Saturday, November 19, 2011
The following question was submitted for discussion on this week's blog post: "When I have coffee, I normally just have decaf - however the last few times I noticed I have a hard time falling asleep. I have heard that even decaf coffee and teas contain small amounts of caffeine. What is the truth behind this and what else I avoid in the evenings that might affect my sleeping patterns?"
Caffeine is one the most widely consumed drugs in the world. In an effort to abstain from caffeine, many people turn to decaffeinated coffee, but researchers say they may be unaware that these decaf beverages also contain caffeine. The amount of caffeine in decaffeinated beverages is minute (approximately 5 mg/cup), however it is the quantity you are consuming. If you are drinking 2, 3, or 4 cups of decaffeinated beverages, that can build up and become significant. Caffeine can stay in your system to up to 8 hours!
Another question, is where you drinking this coffee. If you are away from home, such as at a restaurant, it is possible that you may not be actually drinking decaf. You could be served regular inadvertently (or possible on purpose).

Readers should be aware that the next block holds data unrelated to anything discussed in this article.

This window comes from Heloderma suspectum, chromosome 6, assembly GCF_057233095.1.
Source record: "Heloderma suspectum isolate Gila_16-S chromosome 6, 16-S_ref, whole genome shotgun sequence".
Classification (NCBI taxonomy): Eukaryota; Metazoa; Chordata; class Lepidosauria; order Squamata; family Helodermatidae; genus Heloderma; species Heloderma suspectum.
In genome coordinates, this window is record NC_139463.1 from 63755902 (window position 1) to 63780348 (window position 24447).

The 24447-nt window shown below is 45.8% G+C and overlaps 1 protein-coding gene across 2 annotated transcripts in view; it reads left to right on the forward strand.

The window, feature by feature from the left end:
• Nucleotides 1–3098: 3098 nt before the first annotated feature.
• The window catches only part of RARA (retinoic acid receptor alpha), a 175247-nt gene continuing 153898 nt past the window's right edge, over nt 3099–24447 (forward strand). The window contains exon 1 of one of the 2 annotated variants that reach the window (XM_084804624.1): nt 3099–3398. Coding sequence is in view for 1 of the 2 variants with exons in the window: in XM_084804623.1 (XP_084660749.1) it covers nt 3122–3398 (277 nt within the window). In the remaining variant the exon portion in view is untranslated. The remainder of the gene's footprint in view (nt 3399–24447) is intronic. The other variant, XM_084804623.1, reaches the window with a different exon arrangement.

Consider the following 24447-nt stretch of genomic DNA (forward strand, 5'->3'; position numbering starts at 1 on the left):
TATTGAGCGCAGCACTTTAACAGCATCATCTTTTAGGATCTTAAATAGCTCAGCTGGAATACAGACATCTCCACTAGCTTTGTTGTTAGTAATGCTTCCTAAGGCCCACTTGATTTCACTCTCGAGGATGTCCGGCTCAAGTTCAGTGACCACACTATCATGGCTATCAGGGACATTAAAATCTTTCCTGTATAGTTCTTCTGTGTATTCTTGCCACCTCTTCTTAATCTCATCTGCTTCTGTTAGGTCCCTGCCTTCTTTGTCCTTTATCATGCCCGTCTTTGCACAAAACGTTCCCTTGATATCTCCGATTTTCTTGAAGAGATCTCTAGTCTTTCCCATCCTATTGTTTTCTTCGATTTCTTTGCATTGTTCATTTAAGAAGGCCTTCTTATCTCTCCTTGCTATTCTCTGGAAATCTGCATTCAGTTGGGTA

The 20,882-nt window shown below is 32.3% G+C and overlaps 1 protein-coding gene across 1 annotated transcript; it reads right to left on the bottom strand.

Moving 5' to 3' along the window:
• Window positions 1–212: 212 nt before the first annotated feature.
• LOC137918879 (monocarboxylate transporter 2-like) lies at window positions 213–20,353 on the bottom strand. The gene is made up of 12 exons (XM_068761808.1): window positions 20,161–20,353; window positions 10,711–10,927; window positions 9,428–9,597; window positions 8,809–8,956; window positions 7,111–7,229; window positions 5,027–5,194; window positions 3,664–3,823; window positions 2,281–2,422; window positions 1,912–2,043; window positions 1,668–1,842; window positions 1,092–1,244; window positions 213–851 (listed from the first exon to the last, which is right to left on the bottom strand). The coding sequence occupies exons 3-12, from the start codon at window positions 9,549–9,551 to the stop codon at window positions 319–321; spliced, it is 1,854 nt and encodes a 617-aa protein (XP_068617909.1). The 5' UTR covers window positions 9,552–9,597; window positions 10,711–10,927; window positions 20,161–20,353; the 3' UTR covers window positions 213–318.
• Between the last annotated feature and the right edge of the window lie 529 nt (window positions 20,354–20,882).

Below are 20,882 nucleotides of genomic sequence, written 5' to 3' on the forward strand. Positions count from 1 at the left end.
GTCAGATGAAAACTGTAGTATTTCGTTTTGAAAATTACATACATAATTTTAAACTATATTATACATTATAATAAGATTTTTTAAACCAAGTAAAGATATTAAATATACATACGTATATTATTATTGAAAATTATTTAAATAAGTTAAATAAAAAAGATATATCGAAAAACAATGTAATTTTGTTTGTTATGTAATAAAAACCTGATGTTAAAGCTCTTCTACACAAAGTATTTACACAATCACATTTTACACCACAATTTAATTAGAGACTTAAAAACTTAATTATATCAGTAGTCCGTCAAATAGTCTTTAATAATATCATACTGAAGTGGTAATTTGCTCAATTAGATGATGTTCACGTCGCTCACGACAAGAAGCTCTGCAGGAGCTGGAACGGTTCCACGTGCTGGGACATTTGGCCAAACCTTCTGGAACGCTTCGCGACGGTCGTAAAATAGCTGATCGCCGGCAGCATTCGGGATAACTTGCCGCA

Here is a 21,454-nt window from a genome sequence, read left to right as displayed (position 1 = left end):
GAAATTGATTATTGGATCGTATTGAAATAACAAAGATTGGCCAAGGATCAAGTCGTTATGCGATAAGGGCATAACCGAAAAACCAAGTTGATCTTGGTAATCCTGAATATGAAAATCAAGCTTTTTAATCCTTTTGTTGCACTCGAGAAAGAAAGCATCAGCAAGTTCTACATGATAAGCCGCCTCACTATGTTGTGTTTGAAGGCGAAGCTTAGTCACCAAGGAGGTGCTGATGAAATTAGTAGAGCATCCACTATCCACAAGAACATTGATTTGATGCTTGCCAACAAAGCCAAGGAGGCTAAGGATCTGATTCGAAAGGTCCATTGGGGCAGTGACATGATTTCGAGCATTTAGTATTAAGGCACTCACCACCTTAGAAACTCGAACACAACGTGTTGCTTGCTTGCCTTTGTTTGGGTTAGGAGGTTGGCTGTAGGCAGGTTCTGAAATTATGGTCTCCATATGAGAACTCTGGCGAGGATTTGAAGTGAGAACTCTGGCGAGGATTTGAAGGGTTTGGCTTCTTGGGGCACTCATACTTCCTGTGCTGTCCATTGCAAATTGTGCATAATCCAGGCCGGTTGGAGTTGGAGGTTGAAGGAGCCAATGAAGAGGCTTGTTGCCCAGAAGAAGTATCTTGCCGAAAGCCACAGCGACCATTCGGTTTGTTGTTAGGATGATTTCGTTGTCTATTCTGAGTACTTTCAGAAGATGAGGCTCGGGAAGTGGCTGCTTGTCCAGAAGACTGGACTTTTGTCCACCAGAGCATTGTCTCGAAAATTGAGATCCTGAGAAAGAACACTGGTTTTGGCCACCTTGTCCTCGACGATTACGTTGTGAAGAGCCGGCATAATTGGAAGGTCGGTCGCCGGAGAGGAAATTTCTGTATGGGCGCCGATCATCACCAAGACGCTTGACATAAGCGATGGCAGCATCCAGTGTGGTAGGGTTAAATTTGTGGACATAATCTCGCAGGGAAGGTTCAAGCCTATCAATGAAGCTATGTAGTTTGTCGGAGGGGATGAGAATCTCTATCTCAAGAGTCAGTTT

If you know that you are caffeine-sensitive, I would suggest you avoid it altogether when you dine out - this includes soda, and chocolate (unfortunately). Try ordering a decaffeinated or herbal tea instead.
Other factors that may lead to sleeping issues include alcohol (may cause disrupted sleep), large meals (you may feel uncomfortably full with heartburn or gas), and excessive liquids (which would cause you to have to get up to use the bathroom in the middle of the night). Refrain from large amounts of liquids 90 minutes before bedtime.
I just read a wonderful book that contains further information about this and other food related topics written by Joy Bauer (the Today Show Nutritionist) that I would recommend called "Food Cures". Chock full of great information and delicious (healthful) recipes.
Source: Food Cures; WebMD